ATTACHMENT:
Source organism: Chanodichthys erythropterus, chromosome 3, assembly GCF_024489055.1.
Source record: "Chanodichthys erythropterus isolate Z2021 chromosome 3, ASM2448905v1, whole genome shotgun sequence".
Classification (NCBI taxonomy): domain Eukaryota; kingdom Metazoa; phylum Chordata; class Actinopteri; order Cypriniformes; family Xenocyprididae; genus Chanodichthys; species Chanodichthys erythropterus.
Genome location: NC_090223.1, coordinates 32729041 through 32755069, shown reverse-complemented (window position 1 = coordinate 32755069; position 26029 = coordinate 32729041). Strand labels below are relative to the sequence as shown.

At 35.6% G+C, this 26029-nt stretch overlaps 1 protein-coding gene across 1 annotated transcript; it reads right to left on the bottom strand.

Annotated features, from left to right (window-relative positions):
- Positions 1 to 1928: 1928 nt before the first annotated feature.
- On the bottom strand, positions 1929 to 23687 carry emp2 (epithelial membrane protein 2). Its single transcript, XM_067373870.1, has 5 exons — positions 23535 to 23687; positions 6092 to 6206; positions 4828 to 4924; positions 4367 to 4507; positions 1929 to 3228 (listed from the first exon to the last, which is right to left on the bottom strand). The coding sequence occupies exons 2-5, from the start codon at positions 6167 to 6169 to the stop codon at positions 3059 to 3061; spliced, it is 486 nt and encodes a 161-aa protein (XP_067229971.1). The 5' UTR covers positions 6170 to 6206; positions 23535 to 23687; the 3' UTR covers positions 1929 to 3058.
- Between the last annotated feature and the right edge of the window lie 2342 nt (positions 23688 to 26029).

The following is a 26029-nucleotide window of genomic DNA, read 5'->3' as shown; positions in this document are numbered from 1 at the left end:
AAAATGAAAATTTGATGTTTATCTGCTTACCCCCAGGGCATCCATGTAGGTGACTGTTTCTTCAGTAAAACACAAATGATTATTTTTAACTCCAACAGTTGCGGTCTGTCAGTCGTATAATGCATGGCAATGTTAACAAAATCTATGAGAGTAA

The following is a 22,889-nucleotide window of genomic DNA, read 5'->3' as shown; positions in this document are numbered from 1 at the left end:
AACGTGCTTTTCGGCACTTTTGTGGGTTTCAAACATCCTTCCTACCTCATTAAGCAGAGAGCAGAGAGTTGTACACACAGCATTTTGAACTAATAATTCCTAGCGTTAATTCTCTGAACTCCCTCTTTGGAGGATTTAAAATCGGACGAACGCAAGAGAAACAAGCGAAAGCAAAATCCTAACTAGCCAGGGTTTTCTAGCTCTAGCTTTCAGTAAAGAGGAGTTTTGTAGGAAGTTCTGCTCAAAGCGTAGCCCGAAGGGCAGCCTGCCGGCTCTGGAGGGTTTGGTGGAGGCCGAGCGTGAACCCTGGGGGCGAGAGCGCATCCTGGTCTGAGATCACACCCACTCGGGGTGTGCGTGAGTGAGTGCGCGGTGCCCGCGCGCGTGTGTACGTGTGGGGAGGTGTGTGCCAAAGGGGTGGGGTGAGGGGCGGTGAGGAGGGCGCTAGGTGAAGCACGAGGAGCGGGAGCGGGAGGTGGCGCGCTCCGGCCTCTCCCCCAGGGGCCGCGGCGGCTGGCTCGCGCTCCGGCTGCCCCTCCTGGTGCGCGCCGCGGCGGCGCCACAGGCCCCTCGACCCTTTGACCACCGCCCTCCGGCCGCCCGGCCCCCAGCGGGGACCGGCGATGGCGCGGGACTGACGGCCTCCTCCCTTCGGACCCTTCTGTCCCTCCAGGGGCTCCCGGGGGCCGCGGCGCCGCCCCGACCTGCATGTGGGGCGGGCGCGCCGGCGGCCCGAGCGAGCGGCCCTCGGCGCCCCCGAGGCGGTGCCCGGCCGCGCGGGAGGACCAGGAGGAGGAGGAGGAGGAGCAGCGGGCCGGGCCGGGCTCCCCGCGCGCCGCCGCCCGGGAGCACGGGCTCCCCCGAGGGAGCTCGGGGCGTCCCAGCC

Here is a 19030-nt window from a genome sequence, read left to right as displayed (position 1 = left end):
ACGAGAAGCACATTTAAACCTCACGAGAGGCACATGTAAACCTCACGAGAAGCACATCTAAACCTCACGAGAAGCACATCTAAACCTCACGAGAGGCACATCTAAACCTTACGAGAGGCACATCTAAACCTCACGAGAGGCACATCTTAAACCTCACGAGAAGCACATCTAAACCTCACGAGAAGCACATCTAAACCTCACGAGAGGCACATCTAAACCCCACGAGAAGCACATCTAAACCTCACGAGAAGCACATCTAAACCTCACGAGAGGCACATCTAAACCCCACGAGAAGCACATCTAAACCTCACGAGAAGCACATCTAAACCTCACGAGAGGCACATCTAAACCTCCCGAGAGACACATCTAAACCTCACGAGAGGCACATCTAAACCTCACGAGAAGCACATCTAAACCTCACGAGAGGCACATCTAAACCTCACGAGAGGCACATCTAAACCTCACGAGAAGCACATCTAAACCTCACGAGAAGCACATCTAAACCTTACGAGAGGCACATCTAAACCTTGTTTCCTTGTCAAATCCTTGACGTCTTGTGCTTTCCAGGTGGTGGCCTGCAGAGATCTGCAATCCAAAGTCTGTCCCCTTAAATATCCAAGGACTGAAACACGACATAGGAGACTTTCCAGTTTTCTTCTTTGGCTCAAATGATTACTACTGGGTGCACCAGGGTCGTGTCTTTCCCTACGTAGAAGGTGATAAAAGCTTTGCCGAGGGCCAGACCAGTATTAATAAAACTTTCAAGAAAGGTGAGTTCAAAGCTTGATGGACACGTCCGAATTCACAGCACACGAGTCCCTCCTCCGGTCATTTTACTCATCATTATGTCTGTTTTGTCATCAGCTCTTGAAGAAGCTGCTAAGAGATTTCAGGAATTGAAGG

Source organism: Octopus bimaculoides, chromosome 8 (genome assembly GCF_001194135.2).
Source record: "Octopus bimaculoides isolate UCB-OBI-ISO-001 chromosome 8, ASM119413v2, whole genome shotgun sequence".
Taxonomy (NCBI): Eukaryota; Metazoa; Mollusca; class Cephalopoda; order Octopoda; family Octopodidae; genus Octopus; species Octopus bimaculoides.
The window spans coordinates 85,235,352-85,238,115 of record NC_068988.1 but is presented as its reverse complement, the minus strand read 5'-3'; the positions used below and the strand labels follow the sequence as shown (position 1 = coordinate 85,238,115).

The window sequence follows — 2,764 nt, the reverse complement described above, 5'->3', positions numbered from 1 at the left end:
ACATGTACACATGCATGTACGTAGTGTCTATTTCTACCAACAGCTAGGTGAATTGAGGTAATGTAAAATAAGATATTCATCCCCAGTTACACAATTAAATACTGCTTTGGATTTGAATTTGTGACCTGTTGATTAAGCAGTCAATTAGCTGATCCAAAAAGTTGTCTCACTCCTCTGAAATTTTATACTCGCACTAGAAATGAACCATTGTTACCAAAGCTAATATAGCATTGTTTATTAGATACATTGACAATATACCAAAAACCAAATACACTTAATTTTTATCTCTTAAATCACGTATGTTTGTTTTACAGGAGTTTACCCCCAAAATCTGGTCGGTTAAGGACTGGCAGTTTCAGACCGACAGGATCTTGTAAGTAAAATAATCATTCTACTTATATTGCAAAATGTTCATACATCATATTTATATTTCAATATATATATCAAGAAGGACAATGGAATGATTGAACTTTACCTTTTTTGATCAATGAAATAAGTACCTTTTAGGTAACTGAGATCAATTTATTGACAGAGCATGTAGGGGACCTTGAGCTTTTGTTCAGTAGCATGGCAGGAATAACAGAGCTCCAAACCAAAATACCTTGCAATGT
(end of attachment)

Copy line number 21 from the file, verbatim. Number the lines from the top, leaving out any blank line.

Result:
ACATGTACACATGCATGTACGTAGTGTCTATTTCTACCAACAGCTAGGTGAATTGAGGTAATGTAAAATAAGATATTCATCCCCAGTTACACAATTAAATACTGCTTTGGATTTGAATTTGTGACCTGTTGATTAAGCAGTCAATTAGCTGATCCAAAAAGTTGTCTCACTCCTCTGAAATTTTATACTCGCACTAGAAATGAACCATTGTTACCAAAGCTAATATAGCATTGTTTATTAGATACATTGACAATATACCAAAAACCAAATACACTTAATTTTTATCTCTTAAATCACGTATGTTTGTTTTACAGGAGTTTACCCCCAAAATCTGGTCGGTTAAGGACTGGCAGTTTCAGACCGACAGGATCTTGTAAGTAAAATAATCATTCTACTTATATTGCAAAATGTTCATACATCATATTTATATTTCAATATATATATCAAGAAGGACAATGGAATGATTGAACTTTACCTTTTTTGATCAATGAAATAAGTACCTTTTAGGTAACTGAGATCAATTTATTGACAGAGCATGTAGGGGACCTTGAGCTTTTGTTCAGTAGCATGGCAGGAATAACAGAGCTCCAAACCAAAATACCTTGCAATGT